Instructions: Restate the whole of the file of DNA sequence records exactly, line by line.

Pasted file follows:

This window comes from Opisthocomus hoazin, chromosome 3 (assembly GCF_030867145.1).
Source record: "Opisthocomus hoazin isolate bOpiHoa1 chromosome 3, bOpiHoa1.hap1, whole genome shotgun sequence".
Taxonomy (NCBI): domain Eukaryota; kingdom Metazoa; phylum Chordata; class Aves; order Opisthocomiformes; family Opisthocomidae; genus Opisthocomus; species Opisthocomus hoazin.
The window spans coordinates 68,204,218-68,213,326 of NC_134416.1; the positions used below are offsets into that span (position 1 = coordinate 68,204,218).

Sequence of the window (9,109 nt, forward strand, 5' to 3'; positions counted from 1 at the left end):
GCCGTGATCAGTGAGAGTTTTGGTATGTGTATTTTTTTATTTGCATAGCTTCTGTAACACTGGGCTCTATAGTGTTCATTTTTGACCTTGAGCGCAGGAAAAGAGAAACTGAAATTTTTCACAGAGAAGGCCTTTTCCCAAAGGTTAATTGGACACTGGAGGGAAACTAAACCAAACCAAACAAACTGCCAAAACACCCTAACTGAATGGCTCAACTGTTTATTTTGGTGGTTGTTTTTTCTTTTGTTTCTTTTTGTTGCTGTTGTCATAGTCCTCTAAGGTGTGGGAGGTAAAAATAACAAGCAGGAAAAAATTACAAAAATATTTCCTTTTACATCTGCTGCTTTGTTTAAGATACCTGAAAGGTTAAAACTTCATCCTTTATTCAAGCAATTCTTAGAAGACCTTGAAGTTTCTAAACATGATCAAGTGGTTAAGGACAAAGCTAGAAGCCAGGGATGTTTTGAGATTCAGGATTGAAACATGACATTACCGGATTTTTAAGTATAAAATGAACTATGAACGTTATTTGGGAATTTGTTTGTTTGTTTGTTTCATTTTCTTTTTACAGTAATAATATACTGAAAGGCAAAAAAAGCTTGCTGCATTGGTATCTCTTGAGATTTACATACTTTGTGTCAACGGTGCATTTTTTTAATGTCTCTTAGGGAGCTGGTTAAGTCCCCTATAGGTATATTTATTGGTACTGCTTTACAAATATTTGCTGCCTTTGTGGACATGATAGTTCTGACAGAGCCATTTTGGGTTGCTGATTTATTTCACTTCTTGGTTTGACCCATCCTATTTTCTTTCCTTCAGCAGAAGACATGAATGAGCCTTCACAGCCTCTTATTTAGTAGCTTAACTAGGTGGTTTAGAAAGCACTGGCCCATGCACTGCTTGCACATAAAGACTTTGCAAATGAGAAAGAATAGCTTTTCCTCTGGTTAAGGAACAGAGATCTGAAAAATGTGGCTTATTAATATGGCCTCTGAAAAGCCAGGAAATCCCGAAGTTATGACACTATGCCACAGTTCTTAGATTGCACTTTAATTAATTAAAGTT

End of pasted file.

This window comes from Opisthocomus hoazin, chromosome 3 (assembly GCF_030867145.1).
Source record: "Opisthocomus hoazin isolate bOpiHoa1 chromosome 3, bOpiHoa1.hap1, whole genome shotgun sequence".
Taxonomy (NCBI): domain Eukaryota; kingdom Metazoa; phylum Chordata; class Aves; order Opisthocomiformes; family Opisthocomidae; genus Opisthocomus; species Opisthocomus hoazin.
The window spans coordinates 68,204,218-68,213,326 of NC_134416.1; the positions used below are offsets into that span (position 1 = coordinate 68,204,218).

Sequence of the window (9,109 nt, forward strand, 5' to 3'; positions counted from 1 at the left end):
GCCGTGATCAGTGAGAGTTTTGGTATGTGTATTTTTTTATTTGCATAGCTTCTGTAACACTGGGCTCTATAGTGTTCATTTTTGACCTTGAGCGCAGGAAAAGAGAAACTGAAATTTTTCACAGAGAAGGCCTTTTCCCAAAGGTTAATTGGACACTGGAGGGAAACTAAACCAAACCAAACAAACTGCCAAAACACCCTAACTGAATGGCTCAACTGTTTATTTTGGTGGTTGTTTTTTCTTTTGTTTCTTTTTGTTGCTGTTGTCATAGTCCTCTAAGGTGTGGGAGGTAAAAATAACAAGCAGGAAAAAATTACAAAAATATTTCCTTTTACATCTGCTGCTTTGTTTAAGATACCTGAAAGGTTAAAACTTCATCCTTTATTCAAGCAATTCTTAGAAGACCTTGAAGTTTCTAAACATGATCAAGTGGTTAAGGACAAAGCTAGAAGCCAGGGATGTTTTGAGATTCAGGATTGAAACATGACATTACCGGATTTTTAAGTATAAAATGAACTATGAACGTTATTTGGGAATTTGTTTGTTTGTTTGTTTCATTTTCTTTTTACAGTAATAATATACTGAAAGGCAAAAAAAGCTTGCTGCATTGGTATCTCTTGAGATTTACATACTTTGTGTCAACGGTGCATTTTTTTAATGTCTCTTAGGGAGCTGGTTAAGTCCCCTATAGGTATATTTATTGGTACTGCTTTACAAATATTTGCTGCCTTTGTGGACATGATAGTTCTGACAGAGCCATTTTGGGTTGCTGATTTATTTCACTTCTTGGTTTGACCCATCCTATTTTCTTTCCTTCAGCAGAAGACATGAATGAGCCTTCACAGCCTCTTATTTAGTAGCTTAACTAGGTGGTTTAGAAAGCACTGGCCCATGCACTGCTTGCACATAAAGACTTTGCAAATGAGAAAGAATAGCTTTTCCTCTGGTTAAGGAACAGAGATCTGAAAAATGTGGCTTATTAATATGGCCTCTGAAAAGCCAGGAAATCCCGAAGTTATGACACTATGCCACAGTTCTTAGATTGCACTTTAATTAATTAAAGTT